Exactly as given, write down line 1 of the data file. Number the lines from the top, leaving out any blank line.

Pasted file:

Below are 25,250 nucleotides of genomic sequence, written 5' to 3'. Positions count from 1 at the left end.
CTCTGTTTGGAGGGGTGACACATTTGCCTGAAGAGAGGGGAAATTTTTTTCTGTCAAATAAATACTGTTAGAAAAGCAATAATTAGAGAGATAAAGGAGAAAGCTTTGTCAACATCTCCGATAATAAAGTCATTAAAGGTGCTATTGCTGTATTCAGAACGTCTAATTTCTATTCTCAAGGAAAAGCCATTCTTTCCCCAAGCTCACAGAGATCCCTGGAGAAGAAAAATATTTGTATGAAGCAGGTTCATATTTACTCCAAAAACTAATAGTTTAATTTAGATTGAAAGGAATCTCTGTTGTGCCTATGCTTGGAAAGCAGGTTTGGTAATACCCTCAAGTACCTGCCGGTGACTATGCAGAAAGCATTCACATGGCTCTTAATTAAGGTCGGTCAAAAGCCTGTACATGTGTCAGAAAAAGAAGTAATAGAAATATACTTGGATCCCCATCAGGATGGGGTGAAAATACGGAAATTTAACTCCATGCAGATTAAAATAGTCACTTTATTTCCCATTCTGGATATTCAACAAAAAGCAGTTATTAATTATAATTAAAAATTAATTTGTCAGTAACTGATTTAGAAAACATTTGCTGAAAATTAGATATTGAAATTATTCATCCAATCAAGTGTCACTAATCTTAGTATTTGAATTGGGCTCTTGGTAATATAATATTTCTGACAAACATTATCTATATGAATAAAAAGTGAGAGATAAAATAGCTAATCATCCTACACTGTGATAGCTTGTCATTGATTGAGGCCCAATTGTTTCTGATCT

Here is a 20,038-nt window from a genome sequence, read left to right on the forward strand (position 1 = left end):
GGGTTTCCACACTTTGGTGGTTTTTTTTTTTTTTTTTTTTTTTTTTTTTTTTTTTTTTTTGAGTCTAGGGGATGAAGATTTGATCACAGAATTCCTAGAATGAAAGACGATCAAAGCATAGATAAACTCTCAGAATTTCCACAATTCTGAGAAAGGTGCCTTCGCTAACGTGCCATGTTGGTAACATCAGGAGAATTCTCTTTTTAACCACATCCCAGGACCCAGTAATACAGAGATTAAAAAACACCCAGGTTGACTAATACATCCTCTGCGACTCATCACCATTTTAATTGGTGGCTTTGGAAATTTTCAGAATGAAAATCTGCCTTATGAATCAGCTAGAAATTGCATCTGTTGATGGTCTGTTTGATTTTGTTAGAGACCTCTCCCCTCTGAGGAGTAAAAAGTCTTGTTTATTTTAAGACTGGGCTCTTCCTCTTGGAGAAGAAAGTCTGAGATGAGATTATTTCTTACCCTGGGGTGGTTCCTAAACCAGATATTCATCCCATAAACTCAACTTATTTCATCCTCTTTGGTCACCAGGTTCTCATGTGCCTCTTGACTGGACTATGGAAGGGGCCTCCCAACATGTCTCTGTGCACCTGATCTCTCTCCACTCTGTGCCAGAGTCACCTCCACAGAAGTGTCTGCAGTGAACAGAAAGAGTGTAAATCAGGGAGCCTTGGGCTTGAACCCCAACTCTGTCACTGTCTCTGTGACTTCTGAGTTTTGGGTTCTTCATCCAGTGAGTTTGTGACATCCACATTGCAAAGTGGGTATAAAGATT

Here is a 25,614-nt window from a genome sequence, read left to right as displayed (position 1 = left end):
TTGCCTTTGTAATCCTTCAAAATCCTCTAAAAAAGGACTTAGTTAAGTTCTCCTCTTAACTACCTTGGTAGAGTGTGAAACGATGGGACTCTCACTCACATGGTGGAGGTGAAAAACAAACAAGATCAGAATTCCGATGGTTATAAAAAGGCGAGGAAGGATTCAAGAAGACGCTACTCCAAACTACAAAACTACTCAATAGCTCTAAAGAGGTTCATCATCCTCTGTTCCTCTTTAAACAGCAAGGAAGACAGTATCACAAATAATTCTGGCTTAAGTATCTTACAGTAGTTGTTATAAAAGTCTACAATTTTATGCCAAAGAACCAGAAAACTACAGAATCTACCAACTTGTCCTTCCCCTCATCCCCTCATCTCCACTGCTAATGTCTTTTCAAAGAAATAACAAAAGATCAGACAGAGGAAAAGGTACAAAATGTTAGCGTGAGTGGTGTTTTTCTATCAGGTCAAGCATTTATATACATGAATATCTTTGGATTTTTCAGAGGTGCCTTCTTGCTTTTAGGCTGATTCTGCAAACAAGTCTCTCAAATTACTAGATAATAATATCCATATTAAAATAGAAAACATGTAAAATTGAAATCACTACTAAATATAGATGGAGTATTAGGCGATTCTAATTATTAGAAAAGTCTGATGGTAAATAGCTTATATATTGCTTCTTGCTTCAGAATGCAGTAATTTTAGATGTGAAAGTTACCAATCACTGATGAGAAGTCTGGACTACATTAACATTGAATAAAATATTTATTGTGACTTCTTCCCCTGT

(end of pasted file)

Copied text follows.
Below are 25,250 nucleotides of genomic sequence, written 5' to 3'. Positions count from 1 at the left end.